The rumours were that Pinky was shagging girl sixth formers – and had been every year at the sixth form balls. I first heard it from Axl, one of the Clydach boys, who had a head like a boulder and who smelled like a damp shower curtain. He was with all the other faggys behind the smoking shed, which I was walking past on my way to third lesson at breaktime.

“Nah, it’s gorra be true mun. Stimpo told me and he dun lie, duz he? E sed Pinkz shagged Fran Loophole las year at the ball in the Oliday Inn down Cardiff. E’s shagged loads of em, like. Wen you get to sixth form, it’s all different apparently. Treat ew different, like.”

I bent over to tie my shoelace but couldn’t hear any more because all the faggys started to cough their cilia up.

Of course, when I got to third lesson then, everyone started talking about it and it went from there, really. All the way up to our GSCE exams and through the summer holidays and back into sixth form. I think that’s why loads of us took Geography as an A level. To see if he really was shagging sixth formers. Those of us who were placed in Pinky’s class, and not Beppe Frankie’s, were really pleased because we suddenly became more popular – even though we knew we would never pass Geography A Level. Everyone who was left in sixth form and hadn’t fucked off to work for their dad or were stealing cars and racing them up and down Penrhys Hill, would meet at the school gates at the end of the day. They were like ducks waiting for their feeder to throw them bread at lunch. They’d ask us (as our Geography lessons were always the last thing of the day) about what it was like (the lesson) and whether anybody had asked him (Pinky, sixth form sex). Every day, the answer was no. We just had to wait.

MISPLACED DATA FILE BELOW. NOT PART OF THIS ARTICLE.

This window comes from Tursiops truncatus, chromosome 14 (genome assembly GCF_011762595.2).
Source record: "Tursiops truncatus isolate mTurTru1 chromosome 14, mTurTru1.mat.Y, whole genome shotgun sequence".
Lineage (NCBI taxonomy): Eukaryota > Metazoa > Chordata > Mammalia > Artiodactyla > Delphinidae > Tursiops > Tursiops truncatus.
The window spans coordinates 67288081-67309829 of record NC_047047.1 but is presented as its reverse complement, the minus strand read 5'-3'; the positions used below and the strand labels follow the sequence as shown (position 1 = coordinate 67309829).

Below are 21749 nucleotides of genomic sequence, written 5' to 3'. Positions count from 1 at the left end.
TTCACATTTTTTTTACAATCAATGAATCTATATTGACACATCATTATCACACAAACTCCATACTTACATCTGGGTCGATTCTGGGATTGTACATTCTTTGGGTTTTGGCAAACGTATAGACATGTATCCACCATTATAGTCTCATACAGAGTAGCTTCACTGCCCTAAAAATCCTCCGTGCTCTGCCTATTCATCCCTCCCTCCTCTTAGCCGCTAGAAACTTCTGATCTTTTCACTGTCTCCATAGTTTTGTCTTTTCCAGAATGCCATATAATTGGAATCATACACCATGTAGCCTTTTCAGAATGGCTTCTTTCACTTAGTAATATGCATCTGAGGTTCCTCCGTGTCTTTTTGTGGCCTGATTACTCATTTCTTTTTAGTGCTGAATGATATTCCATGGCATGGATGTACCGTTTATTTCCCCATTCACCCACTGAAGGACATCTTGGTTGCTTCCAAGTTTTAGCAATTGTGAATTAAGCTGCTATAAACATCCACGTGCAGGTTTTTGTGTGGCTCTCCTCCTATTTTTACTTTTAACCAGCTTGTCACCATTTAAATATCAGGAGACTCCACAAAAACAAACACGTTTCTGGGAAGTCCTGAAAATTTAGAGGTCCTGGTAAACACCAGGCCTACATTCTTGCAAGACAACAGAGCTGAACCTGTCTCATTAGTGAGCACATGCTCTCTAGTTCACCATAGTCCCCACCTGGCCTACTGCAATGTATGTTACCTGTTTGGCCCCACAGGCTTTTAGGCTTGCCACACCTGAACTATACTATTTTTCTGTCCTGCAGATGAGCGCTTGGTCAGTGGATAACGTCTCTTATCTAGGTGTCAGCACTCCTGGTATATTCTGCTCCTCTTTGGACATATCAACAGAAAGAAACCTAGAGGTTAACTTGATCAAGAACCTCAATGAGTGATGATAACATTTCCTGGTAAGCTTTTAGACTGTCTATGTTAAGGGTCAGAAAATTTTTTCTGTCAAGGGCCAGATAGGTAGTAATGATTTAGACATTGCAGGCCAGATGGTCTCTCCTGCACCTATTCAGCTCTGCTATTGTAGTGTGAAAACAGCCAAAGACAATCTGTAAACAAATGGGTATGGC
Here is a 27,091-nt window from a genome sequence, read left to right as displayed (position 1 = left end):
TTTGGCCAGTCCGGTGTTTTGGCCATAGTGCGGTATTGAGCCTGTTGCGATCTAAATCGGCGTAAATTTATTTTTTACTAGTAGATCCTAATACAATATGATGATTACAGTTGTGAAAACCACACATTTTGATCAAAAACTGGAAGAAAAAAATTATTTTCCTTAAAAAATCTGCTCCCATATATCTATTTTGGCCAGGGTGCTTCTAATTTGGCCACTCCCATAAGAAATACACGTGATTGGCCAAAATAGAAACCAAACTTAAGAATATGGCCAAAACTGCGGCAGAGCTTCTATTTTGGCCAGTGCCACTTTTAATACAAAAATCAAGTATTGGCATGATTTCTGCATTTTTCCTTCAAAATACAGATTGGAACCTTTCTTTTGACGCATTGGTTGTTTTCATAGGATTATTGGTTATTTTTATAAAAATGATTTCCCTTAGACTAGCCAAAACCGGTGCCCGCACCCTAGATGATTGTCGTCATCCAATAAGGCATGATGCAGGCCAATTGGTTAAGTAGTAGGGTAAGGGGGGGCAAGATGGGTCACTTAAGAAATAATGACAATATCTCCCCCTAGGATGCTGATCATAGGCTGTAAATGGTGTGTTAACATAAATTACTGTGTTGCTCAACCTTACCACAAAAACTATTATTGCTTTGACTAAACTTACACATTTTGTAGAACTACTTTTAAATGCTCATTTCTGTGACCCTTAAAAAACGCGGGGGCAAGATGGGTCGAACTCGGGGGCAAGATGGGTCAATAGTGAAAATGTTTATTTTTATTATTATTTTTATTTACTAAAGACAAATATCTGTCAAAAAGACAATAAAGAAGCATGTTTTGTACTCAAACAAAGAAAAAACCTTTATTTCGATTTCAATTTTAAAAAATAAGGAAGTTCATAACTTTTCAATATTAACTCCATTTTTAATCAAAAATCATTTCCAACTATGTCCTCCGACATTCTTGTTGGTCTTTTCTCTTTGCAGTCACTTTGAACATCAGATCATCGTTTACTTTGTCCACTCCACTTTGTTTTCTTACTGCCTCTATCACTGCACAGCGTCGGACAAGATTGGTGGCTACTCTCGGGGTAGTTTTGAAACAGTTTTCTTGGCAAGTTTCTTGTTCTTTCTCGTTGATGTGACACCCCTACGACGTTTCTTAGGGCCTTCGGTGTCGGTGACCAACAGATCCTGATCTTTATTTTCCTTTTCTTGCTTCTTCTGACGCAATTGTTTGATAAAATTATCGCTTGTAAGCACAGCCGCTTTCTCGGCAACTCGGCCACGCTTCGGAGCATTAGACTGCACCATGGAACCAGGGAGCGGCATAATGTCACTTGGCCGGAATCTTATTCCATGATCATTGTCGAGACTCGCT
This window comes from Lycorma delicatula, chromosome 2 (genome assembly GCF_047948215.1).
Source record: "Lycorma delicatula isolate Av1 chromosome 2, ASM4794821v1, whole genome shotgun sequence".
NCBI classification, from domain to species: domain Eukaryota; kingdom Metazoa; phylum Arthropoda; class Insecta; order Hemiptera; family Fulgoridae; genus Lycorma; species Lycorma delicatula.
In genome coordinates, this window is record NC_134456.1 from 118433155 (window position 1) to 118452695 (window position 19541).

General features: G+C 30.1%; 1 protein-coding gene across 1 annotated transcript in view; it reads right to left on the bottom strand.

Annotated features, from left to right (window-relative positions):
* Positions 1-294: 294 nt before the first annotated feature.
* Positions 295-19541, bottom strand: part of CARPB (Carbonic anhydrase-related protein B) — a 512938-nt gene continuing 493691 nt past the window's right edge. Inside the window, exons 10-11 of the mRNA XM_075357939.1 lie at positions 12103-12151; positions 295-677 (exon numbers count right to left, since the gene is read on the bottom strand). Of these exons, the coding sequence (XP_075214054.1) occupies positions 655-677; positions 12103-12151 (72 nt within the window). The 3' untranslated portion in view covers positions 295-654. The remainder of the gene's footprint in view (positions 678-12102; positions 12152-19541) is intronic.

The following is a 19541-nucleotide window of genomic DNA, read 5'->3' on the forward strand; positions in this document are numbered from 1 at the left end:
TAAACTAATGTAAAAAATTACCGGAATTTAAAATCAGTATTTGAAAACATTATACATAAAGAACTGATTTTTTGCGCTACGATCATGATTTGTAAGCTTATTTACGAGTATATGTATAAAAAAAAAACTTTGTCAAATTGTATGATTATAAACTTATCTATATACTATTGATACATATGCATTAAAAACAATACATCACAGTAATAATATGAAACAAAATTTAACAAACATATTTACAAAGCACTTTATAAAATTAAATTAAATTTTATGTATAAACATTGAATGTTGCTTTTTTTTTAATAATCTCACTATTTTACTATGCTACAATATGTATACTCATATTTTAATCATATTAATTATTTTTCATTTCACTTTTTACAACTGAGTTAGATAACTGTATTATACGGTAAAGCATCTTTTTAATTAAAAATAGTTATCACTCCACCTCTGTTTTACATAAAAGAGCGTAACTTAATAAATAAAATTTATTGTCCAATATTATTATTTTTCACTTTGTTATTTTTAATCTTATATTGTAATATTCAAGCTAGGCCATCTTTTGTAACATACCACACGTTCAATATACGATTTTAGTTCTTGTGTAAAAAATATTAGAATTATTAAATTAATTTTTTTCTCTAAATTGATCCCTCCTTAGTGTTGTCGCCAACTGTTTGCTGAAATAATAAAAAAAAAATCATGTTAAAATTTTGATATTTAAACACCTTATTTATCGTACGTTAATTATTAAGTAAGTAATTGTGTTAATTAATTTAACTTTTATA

I’d heard that A Levels were much tougher than GCSEs but that really wasn’t true back then. For us lot, anyway. The lessons were much the same as back in Year 10 and Year 11, except we watched more films in black and white. Apart from a war film with Josh Hartnett in, which was decent. (Even though it was Geography, we watched films more suited to History lessons.) The room would be in darkness, apart from the screen, shooting its rays out. All the lights would be off and Pinky would sit next to his cupboard, where Bluebell sat. You only knew he was there because you’d notice him crossing and uncrossing his legs every so often. Thinking about it now, it makes a lot of sense as to why he sat in the darkest place and crossed and uncrossed his legs next to Bluebell. Other men tend to use their waistbands to hide it, but Pinky’s trousers were too tight to do that. If you try crossing and uncrossing, it does make the blood go down in it and saves embarrassing yourself.